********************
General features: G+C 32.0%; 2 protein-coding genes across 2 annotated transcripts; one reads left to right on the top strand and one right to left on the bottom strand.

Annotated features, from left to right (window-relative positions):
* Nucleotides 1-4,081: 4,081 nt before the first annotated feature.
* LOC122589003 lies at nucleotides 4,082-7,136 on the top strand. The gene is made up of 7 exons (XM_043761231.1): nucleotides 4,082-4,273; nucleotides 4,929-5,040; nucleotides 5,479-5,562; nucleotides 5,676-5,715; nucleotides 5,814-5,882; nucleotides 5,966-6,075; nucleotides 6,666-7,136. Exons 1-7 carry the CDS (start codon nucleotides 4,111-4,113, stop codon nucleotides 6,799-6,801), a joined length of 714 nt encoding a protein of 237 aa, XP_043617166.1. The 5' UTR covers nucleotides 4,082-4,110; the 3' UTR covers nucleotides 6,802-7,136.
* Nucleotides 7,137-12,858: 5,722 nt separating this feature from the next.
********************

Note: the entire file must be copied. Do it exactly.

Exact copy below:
General features: G+C 32.0%; 2 protein-coding genes across 2 annotated transcripts; one reads left to right on the top strand and one right to left on the bottom strand.

Annotated features, from left to right (window-relative positions):
* Nucleotides 1-4,081: 4,081 nt before the first annotated feature.
* LOC122589003 lies at nucleotides 4,082-7,136 on the top strand. The gene is made up of 7 exons (XM_043761231.1): nucleotides 4,082-4,273; nucleotides 4,929-5,040; nucleotides 5,479-5,562; nucleotides 5,676-5,715; nucleotides 5,814-5,882; nucleotides 5,966-6,075; nucleotides 6,666-7,136. Exons 1-7 carry the CDS (start codon nucleotides 4,111-4,113, stop codon nucleotides 6,799-6,801), a joined length of 714 nt encoding a protein of 237 aa, XP_043617166.1. The 5' UTR covers nucleotides 4,082-4,110; the 3' UTR covers nucleotides 6,802-7,136.
* Nucleotides 7,137-12,858: 5,722 nt separating this feature from the next.